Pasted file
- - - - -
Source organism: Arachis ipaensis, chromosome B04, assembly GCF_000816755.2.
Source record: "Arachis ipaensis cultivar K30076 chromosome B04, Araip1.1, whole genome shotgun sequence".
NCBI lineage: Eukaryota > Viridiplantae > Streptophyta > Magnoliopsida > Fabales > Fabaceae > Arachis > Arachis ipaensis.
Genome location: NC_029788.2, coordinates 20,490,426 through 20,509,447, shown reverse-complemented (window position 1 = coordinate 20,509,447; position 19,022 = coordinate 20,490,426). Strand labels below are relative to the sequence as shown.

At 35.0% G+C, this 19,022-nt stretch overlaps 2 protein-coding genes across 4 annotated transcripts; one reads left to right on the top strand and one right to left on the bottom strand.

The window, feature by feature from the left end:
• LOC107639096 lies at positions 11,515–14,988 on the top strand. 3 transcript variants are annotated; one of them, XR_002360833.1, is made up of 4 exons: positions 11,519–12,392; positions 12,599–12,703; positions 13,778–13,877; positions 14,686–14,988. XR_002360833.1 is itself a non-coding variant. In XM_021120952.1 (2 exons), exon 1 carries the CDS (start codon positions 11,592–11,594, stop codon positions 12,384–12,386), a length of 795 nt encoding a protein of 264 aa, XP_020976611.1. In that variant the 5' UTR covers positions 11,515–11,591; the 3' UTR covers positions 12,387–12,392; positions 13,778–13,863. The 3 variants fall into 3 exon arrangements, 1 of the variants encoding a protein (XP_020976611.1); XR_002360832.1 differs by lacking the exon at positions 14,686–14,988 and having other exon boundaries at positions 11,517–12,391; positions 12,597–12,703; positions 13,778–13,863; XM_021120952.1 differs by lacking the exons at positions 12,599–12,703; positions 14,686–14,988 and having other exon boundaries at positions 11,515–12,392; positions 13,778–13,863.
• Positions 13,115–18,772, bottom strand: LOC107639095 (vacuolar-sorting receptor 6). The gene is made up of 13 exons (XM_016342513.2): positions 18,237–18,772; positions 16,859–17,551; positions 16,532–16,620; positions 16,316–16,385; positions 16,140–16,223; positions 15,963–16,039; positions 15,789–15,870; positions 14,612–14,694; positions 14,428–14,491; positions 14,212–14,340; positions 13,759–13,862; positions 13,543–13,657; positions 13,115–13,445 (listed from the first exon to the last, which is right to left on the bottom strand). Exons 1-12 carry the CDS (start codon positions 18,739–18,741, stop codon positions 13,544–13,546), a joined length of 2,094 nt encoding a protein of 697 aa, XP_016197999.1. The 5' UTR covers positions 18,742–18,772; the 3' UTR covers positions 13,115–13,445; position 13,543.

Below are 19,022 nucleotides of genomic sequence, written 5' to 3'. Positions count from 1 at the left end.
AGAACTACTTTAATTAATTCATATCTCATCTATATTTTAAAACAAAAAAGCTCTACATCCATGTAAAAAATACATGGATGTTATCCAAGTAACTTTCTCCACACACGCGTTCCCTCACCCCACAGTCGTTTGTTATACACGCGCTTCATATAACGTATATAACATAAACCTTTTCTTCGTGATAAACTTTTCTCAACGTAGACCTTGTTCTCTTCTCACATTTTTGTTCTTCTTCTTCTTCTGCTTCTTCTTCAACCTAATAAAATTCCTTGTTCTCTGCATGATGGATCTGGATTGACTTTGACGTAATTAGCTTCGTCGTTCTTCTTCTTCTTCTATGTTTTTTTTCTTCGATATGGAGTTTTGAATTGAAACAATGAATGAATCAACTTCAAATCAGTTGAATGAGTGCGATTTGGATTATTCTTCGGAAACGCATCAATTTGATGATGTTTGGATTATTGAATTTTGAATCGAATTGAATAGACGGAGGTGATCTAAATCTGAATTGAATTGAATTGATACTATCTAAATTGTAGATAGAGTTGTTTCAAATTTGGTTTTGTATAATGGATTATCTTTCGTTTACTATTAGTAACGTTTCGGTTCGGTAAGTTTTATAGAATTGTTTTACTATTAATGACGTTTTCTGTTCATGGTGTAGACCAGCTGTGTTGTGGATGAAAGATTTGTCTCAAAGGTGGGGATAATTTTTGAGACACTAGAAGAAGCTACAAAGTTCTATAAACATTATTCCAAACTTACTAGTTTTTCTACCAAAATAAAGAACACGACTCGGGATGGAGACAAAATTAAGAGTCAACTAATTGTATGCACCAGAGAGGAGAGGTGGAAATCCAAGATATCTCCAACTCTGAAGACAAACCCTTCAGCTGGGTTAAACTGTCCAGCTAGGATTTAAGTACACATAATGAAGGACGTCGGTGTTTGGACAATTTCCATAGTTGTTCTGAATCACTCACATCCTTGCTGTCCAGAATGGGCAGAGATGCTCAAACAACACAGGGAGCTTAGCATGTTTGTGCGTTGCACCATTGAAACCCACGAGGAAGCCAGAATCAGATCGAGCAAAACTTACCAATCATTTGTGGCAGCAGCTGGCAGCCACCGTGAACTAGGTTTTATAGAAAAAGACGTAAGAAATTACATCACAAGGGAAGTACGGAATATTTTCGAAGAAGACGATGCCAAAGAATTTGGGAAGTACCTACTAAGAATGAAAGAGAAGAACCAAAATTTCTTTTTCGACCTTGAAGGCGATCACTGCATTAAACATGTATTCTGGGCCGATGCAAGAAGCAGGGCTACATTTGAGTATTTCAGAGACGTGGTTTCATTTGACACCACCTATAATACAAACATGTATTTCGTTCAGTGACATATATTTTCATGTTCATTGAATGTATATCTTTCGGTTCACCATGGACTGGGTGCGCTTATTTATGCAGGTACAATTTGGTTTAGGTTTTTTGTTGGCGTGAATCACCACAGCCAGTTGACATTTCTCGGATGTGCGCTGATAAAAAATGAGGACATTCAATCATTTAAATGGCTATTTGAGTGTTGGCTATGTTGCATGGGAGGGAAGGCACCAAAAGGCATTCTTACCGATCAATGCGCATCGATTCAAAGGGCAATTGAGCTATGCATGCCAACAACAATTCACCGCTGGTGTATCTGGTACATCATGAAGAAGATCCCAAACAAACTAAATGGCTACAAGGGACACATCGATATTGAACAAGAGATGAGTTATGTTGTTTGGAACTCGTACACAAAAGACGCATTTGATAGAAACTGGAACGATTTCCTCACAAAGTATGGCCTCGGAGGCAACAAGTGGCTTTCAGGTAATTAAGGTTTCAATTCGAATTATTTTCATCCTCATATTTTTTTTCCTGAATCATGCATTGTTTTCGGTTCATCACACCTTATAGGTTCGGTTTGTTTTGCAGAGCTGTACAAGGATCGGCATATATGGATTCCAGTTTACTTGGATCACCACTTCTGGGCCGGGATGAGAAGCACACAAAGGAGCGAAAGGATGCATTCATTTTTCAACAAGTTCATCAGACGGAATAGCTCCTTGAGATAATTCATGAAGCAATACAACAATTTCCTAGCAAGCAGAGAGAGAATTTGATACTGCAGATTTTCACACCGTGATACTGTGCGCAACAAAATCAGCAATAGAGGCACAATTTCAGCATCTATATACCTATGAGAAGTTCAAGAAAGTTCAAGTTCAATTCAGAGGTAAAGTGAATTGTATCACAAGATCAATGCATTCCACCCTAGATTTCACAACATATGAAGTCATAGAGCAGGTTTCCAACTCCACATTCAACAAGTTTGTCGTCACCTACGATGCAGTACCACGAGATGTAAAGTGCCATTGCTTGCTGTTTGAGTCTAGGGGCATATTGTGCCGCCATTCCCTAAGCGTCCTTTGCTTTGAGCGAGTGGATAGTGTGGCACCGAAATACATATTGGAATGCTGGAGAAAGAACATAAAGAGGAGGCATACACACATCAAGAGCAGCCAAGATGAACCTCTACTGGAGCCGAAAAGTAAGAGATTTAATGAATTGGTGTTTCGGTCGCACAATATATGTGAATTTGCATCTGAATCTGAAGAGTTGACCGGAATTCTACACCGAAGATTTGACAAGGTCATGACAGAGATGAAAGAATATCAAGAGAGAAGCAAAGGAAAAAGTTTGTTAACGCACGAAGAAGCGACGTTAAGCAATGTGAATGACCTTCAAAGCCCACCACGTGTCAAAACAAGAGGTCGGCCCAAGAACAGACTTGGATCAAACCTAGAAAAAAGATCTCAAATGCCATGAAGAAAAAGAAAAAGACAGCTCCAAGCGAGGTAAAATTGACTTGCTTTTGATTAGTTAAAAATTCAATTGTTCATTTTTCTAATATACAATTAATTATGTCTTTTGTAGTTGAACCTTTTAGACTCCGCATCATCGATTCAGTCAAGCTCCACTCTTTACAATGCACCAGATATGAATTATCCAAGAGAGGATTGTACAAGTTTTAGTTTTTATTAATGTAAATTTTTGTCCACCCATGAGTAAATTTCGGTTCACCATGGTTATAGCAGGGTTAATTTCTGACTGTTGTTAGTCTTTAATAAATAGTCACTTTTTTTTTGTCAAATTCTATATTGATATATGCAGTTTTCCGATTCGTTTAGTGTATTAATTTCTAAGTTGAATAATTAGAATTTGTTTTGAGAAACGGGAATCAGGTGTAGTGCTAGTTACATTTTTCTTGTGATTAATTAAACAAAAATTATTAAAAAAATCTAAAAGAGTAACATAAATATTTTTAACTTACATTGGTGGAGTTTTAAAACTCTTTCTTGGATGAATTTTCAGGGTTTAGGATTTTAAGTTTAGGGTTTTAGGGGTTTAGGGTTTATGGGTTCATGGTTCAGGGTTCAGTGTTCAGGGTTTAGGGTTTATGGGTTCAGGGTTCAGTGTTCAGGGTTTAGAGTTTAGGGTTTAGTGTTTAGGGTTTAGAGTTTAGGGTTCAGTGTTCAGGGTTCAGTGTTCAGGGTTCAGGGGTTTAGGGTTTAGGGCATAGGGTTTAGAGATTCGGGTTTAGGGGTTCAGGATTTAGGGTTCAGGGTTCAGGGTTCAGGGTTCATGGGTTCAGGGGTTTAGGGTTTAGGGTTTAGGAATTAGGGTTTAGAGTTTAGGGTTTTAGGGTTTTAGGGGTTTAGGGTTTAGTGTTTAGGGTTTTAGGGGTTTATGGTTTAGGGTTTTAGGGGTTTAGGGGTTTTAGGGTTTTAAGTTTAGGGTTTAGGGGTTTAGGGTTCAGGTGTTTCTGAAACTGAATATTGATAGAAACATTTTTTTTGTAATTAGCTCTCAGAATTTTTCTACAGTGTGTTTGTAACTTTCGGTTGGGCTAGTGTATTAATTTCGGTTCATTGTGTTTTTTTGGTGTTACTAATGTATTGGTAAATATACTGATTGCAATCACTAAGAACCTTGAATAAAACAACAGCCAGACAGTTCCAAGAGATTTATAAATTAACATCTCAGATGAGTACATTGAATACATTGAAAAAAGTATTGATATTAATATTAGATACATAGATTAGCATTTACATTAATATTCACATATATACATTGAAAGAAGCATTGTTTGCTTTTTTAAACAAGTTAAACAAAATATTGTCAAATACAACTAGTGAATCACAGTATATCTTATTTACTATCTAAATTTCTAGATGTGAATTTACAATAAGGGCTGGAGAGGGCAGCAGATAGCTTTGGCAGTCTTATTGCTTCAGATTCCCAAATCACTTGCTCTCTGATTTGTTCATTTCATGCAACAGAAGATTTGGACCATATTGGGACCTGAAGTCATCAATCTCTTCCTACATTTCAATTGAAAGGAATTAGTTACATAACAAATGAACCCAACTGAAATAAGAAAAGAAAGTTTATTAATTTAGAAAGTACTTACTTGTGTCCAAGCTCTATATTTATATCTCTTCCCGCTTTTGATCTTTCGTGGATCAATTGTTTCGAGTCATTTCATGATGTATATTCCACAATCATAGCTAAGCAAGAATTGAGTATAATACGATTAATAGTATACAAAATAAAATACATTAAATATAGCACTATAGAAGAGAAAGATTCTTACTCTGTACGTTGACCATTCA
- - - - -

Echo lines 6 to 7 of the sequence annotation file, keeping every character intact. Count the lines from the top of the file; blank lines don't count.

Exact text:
The window, feature by feature from the left end:
• LOC107639096 lies at positions 11,515–14,988 on the top strand. 3 transcript variants are annotated; one of them, XR_002360833.1, is made up of 4 exons: positions 11,519–12,392; positions 12,599–12,703; positions 13,778–13,877; positions 14,686–14,988. XR_002360833.1 is itself a non-coding variant. In XM_021120952.1 (2 exons), exon 1 carries the CDS (start codon positions 11,592–11,594, stop codon positions 12,384–12,386), a length of 795 nt encoding a protein of 264 aa, XP_020976611.1. In that variant the 5' UTR covers positions 11,515–11,591; the 3' UTR covers positions 12,387–12,392; positions 13,778–13,863. The 3 variants fall into 3 exon arrangements, 1 of the variants encoding a protein (XP_020976611.1); XR_002360832.1 differs by lacking the exon at positions 14,686–14,988 and having other exon boundaries at positions 11,517–12,391; positions 12,597–12,703; positions 13,778–13,863; XM_021120952.1 differs by lacking the exons at positions 12,599–12,703; positions 14,686–14,988 and having other exon boundaries at positions 11,515–12,392; positions 13,778–13,863.